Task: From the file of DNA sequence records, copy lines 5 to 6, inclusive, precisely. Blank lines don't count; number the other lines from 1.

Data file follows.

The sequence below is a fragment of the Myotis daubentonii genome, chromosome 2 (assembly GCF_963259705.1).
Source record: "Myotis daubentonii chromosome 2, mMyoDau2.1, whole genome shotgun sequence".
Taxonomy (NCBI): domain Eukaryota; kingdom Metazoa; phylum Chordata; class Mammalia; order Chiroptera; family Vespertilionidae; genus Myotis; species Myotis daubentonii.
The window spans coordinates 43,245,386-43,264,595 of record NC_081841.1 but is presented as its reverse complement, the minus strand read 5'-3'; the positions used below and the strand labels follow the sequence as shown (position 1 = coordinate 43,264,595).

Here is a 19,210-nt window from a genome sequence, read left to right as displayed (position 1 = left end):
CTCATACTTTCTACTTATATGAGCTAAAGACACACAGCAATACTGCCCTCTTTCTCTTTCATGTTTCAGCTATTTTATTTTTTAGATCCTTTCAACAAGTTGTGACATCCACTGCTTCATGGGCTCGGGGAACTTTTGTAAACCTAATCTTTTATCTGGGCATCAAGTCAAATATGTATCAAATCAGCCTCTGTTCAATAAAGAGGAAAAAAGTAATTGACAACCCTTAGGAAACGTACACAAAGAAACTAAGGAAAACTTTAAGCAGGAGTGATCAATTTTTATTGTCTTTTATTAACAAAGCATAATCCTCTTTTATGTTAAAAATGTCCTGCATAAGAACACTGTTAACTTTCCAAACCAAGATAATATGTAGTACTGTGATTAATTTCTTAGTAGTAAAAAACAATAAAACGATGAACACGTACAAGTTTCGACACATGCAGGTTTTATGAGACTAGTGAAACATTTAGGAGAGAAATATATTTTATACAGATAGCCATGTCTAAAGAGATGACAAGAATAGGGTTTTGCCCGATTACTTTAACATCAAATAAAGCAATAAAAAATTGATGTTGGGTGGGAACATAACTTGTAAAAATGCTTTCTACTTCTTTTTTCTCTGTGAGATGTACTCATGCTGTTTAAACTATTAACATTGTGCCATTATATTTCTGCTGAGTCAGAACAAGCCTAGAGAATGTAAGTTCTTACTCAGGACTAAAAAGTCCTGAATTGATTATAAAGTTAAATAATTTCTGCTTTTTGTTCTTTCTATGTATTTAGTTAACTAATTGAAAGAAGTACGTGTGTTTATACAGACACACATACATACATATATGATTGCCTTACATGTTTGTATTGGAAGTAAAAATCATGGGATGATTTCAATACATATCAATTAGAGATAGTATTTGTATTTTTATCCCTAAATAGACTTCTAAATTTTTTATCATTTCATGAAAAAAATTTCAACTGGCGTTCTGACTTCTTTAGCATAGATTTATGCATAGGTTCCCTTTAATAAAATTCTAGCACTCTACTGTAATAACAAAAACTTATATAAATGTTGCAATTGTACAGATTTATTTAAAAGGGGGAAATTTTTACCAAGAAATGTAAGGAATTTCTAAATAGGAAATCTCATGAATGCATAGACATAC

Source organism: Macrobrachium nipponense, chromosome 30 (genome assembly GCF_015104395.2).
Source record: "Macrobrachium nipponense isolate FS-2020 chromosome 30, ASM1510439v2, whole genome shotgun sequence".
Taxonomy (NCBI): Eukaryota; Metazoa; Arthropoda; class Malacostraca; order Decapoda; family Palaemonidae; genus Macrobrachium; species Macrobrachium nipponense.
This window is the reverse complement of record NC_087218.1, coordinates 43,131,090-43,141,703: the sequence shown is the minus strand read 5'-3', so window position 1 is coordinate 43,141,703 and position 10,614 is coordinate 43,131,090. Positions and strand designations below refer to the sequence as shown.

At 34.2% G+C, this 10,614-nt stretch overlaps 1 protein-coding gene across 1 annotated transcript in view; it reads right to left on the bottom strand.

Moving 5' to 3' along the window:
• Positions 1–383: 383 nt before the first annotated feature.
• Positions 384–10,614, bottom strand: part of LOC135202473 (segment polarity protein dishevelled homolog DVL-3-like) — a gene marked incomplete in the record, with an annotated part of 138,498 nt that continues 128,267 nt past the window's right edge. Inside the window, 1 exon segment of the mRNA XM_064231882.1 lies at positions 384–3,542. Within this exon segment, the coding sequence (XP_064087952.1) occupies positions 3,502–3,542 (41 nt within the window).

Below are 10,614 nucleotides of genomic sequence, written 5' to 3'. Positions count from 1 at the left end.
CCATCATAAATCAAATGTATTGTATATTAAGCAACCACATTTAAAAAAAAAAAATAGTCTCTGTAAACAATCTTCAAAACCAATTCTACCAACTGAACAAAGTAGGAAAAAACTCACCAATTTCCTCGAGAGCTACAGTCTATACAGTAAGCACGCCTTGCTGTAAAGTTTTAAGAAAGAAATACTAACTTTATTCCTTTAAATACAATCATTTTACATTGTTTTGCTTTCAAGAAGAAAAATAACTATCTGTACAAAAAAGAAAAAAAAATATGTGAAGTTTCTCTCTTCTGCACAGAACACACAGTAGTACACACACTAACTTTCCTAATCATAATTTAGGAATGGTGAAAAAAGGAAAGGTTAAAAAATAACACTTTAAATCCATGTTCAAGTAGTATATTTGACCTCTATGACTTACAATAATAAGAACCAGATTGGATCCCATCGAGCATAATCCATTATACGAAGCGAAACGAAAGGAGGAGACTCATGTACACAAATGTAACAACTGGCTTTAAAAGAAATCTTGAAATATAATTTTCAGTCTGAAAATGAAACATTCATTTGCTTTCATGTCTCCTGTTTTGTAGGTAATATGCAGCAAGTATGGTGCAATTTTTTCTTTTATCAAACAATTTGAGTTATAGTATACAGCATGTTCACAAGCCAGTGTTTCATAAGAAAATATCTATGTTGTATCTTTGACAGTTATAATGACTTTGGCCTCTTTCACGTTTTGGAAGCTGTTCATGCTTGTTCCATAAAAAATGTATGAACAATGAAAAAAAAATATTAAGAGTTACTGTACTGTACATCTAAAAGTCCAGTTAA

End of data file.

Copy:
Here is a 19,210-nt window from a genome sequence, read left to right as displayed (position 1 = left end):
CTCATACTTTCTACTTATATGAGCTAAAGACACACAGCAATACTGCCCTCTTTCTCTTTCATGTTTCAGCTATTTTATTTTTTAGATCCTTTCAACAAGTTGTGACATCCACTGCTTCATGGGCTCGGGGAACTTTTGTAAACCTAATCTTTTATCTGGGCATCAAGTCAAATATGTATCAAATCAGCCTCTGTTCAATAAAGAGGAAAAAAGTAATTGACAACCCTTAGGAAACGTACACAAAGAAACTAAGGAAAACTTTAAGCAGGAGTGATCAATTTTTATTGTCTTTTATTAACAAAGCATAATCCTCTTTTATGTTAAAAATGTCCTGCATAAGAACACTGTTAACTTTCCAAACCAAGATAATATGTAGTACTGTGATTAATTTCTTAGTAGTAAAAAACAATAAAACGATGAACACGTACAAGTTTCGACACATGCAGGTTTTATGAGACTAGTGAAACATTTAGGAGAGAAATATATTTTATACAGATAGCCATGTCTAAAGAGATGACAAGAATAGGGTTTTGCCCGATTACTTTAACATCAAATAAAGCAATAAAAAATTGATGTTGGGTGGGAACATAACTTGTAAAAATGCTTTCTACTTCTTTTTTCTCTGTGAGATGTACTCATGCTGTTTAAACTATTAACATTGTGCCATTATATTTCTGCTGAGTCAGAACAAGCCTAGAGAATGTAAGTTCTTACTCAGGACTAAAAAGTCCTGAATTGATTATAAAGTTAAATAATTTCTGCTTTTTGTTCTTTCTATGTATTTAGTTAACTAATTGAAAGAAGTACGTGTGTTTATACAGACACACATACATACATATATGATTGCCTTACATGTTTGTATTGGAAGTAAAAATCATGGGATGATTTCAATACATATCAATTAGAGATAGTATTTGTATTTTTATCCCTAAATAGACTTCTAAATTTTTTATCATTTCATGAAAAAAATTTCAACTGGCGTTCTGACTTCTTTAGCATAGATTTATGCATAGGTTCCCTTTAATAAAATTCTAGCACTCTACTGTAATAACAAAAACTTATATAAATGTTGCAATTGTACAGATTTATTTAAAAGGGGGAAATTTTTACCAAGAAATGTAAGGAATTTCTAAATAGGAAATCTCATGAATGCATAGACATAC